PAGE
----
Ken and I were suffering from cancer at the same time.
I was never one for New Year’s resolutions. I don’t like to make a promise (to myself or to others) that I pretty much know that I won’t keep.
But this year, I have made a resolution. I want to finish a large, king size quilt that I started for my friend Nancy three years ago.
When Nancy’s husband Ken died, Nancy didn’t want to part with his clothes. I volunteered to make a quilt out of Ken’s shirts, ties and pants. To make the quilt representative of their life together, I took a few of Nancy’s colorful blouses and added them to the mix.
I made a simple design, something that would work for a disparate collection of colors, tones and materials. Then I bought creamy and burgundy floral fabrics to tie everything together. And when I started quilting, I chose different colors of thread – neutral beige, deep burgundy, emerald green and burnt orange.
This quilt has been an evolutionary enterprise. I started with a vague concept in mind, but the project has evolved into something with a life of its own.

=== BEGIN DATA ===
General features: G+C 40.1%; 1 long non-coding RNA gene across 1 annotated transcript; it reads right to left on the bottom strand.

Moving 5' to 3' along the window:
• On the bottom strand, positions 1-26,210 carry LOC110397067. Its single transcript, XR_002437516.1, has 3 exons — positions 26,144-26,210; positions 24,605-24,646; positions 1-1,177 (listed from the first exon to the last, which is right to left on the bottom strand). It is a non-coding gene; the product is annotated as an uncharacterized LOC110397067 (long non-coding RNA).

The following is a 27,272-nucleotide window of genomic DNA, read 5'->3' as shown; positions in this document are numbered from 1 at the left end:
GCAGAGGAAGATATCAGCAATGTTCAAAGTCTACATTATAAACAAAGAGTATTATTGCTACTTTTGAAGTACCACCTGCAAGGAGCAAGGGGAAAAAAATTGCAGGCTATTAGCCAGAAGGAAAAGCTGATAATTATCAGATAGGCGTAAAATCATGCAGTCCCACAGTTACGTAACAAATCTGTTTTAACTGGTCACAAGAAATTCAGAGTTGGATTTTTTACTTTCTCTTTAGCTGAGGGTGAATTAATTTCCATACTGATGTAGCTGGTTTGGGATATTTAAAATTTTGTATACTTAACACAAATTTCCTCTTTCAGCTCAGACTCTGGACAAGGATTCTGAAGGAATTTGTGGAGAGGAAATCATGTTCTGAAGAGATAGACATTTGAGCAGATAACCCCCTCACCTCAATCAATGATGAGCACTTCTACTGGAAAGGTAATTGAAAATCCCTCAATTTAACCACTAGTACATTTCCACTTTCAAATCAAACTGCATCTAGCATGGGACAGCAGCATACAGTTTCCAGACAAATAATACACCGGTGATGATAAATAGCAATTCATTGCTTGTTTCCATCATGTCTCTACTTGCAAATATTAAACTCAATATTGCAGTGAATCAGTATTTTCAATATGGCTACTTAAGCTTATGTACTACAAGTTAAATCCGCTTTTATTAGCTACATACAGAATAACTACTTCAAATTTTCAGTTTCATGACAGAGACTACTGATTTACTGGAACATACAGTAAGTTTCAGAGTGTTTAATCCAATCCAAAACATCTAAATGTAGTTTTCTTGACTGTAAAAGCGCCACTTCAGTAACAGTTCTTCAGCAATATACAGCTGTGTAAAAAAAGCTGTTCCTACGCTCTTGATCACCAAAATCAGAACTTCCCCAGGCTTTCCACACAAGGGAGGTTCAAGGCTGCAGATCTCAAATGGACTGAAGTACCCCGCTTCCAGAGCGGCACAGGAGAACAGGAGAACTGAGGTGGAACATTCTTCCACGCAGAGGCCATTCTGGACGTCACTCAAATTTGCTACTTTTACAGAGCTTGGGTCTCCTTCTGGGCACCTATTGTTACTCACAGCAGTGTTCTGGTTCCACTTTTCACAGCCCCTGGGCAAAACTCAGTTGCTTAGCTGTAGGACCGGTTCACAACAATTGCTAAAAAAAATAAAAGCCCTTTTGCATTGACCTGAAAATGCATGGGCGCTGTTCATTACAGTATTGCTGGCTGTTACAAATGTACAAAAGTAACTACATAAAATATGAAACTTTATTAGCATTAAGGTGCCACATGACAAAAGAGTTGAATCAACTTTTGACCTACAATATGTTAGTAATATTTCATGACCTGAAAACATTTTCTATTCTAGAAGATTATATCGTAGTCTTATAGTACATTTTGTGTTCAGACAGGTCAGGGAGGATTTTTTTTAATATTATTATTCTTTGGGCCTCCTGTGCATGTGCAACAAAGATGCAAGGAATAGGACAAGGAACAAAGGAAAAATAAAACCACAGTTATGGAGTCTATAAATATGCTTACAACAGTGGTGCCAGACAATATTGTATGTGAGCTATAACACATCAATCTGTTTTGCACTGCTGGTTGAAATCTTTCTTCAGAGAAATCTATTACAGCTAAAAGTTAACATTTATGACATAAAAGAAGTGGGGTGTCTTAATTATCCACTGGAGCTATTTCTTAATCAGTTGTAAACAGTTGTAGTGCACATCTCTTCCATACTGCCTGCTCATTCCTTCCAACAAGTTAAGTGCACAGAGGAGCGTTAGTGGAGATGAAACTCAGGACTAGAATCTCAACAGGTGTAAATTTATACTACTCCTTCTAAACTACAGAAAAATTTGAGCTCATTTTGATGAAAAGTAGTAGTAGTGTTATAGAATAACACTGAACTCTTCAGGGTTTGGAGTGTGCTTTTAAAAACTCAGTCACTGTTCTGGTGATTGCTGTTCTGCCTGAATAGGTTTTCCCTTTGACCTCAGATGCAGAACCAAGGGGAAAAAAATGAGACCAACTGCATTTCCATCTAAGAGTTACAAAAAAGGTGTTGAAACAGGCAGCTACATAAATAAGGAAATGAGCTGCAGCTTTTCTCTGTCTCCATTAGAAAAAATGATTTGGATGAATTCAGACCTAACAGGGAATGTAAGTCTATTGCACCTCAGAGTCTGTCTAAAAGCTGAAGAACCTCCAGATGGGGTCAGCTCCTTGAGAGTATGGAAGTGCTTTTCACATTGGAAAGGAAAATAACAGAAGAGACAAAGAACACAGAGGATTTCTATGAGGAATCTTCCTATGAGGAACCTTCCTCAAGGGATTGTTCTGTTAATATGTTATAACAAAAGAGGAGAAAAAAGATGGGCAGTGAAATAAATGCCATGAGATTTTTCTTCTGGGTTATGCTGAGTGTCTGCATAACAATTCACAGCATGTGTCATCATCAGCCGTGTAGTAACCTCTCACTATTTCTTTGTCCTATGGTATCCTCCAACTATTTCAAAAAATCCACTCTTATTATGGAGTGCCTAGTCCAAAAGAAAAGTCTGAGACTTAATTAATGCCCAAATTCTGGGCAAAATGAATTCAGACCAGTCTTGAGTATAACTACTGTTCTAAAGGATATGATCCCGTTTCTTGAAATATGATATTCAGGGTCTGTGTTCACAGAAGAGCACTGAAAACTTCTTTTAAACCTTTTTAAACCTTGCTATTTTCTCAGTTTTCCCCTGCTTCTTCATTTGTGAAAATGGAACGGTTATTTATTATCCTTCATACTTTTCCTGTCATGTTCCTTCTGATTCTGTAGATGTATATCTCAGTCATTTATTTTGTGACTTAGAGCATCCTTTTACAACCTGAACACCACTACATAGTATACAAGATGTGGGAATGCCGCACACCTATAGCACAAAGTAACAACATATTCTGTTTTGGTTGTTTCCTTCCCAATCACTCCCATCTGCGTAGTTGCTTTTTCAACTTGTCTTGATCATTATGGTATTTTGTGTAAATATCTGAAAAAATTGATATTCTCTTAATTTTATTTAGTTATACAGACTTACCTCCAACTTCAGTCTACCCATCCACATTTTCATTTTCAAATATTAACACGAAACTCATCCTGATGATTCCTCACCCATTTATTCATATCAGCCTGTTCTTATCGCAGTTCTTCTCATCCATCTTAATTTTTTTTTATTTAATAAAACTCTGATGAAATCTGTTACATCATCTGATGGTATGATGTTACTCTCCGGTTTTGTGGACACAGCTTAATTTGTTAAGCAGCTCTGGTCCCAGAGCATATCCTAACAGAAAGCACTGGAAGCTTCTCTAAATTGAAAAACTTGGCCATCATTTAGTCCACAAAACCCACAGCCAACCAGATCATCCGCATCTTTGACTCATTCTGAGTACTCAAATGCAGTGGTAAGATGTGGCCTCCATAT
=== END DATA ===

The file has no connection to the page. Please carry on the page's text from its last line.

I have done all the sewing and quilting by hand. From the beginning I felt, but didn’t understand clearly, that the idea was not to finish the quilt quickly, but to go through the process of slow, meditative healing. I couldn’t rush this project.
Ken and I were suffering from cancer at the same time. He had incurable esophageal cancer, I was sick with breast cancer. The last time we saw each other was at our children’s piano recital. He was at the end of his treatments, I was in the middle of mine. We made a sad sight – both of us gray and weary, with no hair and our eyes hollow from nausea and fear.
We said nothing but looked at each other with compassion and understanding. We embraced and cried.
So, when I work on this quilt for Ken and Nancy, every stitch is a gift of tenderness and love. And gratitude that they have given me the opportunity to spend hours slowly pulling silky thread through fabrics that they have marked with their presence. They have given me a chance to mend and heal.
This winter I feel that the time has come to complete the quilt. It feels right. Every evening I work on it for hours.
When the longer days of spring arrive, I will be ready to hand it over to Nancy for safekeeping.